Saturday, September 27, 2014

Pet favorites

I'm teaching Northanger Abbey and Love's Labour's Lost back to back this week, and I'm struck by how much both of these texts seem to push my particular buttons. I know perfectly well that they're early works, a bit rough around the edges, and that both authors would go on to write things that were far more polished and profound -- but seldom, I think, so delightful.

I think it's something about the characters. They're like the best college students you ever had. They're so young, clever and earnest idealistic, by turns very silly and very perceptive*, and passionately in love with books and words. And they're innocent with the sort of first-youth innocence that can't and doesn't last, even in a gentle coming-of-age comedy, but the authors are so clearly taking joy in exploring that innocence and its potential, rather than in crushing it. That's actually quite rare, at least in Literature-with-a-capital-L, and I find it irresistible.

What are your pet favorites?

* Gotta give Catherine her props here. She picks exactly the right villain when she's rewriting her life as a Gothic novel, and I think it takes her influence for the usually-older-and-wiser Henry to see that his dad is a genuinely bad person, and that he and Eleanor have spent their lives quietly making excuses for him.

Tuesday, September 2, 2014

Random beginning-of-the-semester bullets

-- The university cafeteria's latest innovation is ... water with berries in it. It's nice, I guess, but I keep wondering if we have all been implicitly cast as Caliban.

-- You know how every department has that one wacky faculty member? Ours is harmless and friendly, and when he does things like blowing up the microwave, it is always completely by accident. Now that I have a front-row seat for a different department's internal drama, I am beginning to feel like I have never appreciated him enough.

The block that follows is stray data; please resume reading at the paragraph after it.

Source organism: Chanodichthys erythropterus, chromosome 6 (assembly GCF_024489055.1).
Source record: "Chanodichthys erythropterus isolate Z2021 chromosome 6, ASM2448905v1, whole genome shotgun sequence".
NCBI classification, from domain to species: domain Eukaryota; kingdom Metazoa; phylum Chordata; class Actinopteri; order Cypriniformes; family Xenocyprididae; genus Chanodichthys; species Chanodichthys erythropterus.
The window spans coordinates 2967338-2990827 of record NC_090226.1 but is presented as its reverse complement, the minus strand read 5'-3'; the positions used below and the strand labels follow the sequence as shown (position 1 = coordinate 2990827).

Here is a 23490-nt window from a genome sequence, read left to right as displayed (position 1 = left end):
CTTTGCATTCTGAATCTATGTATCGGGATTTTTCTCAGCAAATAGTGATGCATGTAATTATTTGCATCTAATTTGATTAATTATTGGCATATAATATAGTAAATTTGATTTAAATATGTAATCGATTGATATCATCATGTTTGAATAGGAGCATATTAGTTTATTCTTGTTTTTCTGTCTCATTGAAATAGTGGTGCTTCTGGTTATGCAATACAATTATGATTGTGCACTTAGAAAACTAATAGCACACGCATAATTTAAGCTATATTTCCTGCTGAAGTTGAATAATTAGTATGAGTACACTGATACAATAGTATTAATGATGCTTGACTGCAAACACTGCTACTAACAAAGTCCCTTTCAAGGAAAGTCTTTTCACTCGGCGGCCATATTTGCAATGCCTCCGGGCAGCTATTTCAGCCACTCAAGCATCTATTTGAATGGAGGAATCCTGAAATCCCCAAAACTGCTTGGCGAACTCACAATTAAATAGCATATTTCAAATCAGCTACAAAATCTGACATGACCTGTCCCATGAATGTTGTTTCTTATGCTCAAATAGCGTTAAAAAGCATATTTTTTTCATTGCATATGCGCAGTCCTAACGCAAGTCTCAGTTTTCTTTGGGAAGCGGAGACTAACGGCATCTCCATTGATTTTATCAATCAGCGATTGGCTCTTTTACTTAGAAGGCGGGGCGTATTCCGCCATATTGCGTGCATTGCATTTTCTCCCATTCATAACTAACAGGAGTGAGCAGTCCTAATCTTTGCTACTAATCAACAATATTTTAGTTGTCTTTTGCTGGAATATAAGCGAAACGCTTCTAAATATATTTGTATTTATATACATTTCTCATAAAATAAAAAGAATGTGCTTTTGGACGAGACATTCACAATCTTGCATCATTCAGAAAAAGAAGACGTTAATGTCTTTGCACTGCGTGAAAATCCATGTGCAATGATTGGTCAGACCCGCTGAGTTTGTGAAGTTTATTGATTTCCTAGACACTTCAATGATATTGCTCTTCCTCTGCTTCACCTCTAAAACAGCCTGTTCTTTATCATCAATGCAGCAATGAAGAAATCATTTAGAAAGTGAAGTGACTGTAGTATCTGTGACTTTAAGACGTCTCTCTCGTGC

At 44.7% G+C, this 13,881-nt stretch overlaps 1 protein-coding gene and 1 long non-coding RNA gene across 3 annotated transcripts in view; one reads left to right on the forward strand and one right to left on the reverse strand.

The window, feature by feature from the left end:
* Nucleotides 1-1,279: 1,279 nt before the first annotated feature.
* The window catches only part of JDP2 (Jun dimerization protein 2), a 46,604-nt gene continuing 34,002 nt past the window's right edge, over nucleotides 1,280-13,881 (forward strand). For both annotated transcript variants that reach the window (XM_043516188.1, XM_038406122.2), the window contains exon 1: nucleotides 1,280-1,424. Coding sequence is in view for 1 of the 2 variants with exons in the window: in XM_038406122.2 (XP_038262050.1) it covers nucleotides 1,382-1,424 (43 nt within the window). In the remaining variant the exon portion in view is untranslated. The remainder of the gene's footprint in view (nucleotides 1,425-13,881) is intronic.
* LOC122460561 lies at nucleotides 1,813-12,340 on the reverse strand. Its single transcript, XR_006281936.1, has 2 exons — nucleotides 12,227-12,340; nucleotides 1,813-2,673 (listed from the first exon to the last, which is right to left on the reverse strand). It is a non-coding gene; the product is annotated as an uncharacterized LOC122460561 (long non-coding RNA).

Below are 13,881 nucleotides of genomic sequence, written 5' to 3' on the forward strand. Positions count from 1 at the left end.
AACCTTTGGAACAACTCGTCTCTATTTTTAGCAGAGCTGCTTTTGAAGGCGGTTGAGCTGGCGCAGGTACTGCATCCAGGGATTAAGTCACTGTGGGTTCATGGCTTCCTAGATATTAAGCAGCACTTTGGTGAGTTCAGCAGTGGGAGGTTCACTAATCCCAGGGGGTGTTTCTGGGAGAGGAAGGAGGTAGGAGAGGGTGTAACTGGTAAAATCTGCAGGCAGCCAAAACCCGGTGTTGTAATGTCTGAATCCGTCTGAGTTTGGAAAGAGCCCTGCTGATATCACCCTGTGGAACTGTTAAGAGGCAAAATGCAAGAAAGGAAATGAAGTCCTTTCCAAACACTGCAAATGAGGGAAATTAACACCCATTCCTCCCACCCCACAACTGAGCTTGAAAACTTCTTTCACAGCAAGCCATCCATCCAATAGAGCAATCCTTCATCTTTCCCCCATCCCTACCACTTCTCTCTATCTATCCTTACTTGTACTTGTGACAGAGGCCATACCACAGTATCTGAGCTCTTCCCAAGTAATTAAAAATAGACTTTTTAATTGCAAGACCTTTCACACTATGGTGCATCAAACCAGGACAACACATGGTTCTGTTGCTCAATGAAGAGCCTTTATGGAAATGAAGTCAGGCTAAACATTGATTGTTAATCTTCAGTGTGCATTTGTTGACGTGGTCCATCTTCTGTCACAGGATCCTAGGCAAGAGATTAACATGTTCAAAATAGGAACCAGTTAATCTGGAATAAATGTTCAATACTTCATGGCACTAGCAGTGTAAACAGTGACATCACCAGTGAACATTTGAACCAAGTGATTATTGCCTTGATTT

-- The problem with those one-credit "student success" courses that are meant to increase retention is that you obviously have to have requirements and policies and instructions if you're going to give students credit for the class. And yet, the sort of students who are inclined to drop out of college tend to be precisely the ones who have immense difficulty following requirements and policies and instructions, so the next thing you know the class has turned into a sequence of hurdles that keep tripping them up, and they end up with a C or D or F in it, which probably doesn't increase retention. I wonder if there is any good way to teach students to do college who don't already know how to do college.

-- Teaching Romeo and Juliet for the first time in forever. I quite like this play, but I'm reminded of why I don't teach it very often; it's because students THINK they know it too well (and sometimes actually do know it pretty well), so a lot of the class discussion feels too glib, a recitation of canned answers rather than a process of discovery. I tried plugging in R&J's first two big speeches in the balcony scene into Wordle, and I think that helped a little -- you can see the clusters of related words more clearly, and how much they get used in proportion to each other, and it defamiliarizes the speeches a bit.

-- We have a huge influx of international students from one particular country this year, so many that campus rec has ordered a crate of cricket supplies. (No, it isn't either of the two countries that probably come to mind immediately when you think about cricket.) I rather think pickup cricket games will add a welcome degree of quirkiness to the campus, so I hope it takes off.